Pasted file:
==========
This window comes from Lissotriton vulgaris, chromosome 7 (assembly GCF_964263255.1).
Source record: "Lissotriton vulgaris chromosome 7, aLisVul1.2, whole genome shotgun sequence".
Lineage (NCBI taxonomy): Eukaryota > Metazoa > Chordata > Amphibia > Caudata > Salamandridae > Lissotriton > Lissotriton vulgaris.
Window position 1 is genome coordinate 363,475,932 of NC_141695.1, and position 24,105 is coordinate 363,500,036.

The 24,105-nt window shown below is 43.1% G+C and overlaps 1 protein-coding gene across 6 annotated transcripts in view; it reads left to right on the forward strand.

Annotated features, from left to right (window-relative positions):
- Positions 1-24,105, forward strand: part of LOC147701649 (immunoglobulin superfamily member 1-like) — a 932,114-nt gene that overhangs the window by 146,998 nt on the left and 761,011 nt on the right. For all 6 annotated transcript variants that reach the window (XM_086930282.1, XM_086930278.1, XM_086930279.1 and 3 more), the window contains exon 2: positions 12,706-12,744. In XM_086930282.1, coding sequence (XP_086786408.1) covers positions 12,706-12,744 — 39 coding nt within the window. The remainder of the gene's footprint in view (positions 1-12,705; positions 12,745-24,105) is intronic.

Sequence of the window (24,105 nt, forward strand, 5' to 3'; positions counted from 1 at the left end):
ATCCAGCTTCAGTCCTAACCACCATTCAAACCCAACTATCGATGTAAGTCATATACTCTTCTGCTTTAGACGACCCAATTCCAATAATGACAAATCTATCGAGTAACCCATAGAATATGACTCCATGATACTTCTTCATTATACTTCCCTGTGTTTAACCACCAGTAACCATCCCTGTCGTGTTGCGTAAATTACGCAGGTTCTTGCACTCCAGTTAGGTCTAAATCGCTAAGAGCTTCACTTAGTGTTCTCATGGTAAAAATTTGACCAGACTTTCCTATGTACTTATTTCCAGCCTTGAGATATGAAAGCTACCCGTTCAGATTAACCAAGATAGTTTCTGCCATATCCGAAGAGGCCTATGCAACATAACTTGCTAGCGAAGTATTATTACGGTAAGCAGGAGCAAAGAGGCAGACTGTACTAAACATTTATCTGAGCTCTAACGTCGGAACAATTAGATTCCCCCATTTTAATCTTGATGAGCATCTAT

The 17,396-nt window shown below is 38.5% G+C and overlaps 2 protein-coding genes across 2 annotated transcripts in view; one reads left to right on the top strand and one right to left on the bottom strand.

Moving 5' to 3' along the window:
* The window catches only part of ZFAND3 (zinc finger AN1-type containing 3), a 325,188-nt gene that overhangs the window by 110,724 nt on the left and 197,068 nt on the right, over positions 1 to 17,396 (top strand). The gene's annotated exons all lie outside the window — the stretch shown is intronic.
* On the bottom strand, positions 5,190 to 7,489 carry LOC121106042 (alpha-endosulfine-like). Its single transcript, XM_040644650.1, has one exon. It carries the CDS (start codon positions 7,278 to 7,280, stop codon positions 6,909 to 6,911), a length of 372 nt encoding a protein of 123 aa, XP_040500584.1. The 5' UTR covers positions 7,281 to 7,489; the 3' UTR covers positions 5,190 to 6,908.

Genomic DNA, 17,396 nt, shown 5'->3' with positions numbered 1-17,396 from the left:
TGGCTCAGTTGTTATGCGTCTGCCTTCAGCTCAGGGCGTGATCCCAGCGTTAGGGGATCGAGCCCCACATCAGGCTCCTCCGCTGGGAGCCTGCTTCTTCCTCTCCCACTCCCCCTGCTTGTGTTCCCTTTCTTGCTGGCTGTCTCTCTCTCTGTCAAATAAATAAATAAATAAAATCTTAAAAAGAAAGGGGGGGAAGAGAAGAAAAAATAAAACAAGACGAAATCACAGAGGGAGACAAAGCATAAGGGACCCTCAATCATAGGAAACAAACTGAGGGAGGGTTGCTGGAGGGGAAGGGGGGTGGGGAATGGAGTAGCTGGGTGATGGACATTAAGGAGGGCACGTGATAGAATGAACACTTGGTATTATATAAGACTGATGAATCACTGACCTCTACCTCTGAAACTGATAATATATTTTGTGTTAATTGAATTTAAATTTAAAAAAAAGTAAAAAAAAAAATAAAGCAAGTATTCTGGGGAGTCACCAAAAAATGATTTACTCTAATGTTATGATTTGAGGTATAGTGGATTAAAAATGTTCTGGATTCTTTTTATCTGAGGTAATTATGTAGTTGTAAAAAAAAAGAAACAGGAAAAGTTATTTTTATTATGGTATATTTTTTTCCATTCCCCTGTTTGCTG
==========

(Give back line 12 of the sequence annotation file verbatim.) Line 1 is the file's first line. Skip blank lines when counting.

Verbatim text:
* The window catches only part of ZFAND3 (zinc finger AN1-type containing 3), a 325,188-nt gene that overhangs the window by 110,724 nt on the left and 197,068 nt on the right, over positions 1 to 17,396 (top strand). The gene's annotated exons all lie outside the window — the stretch shown is intronic.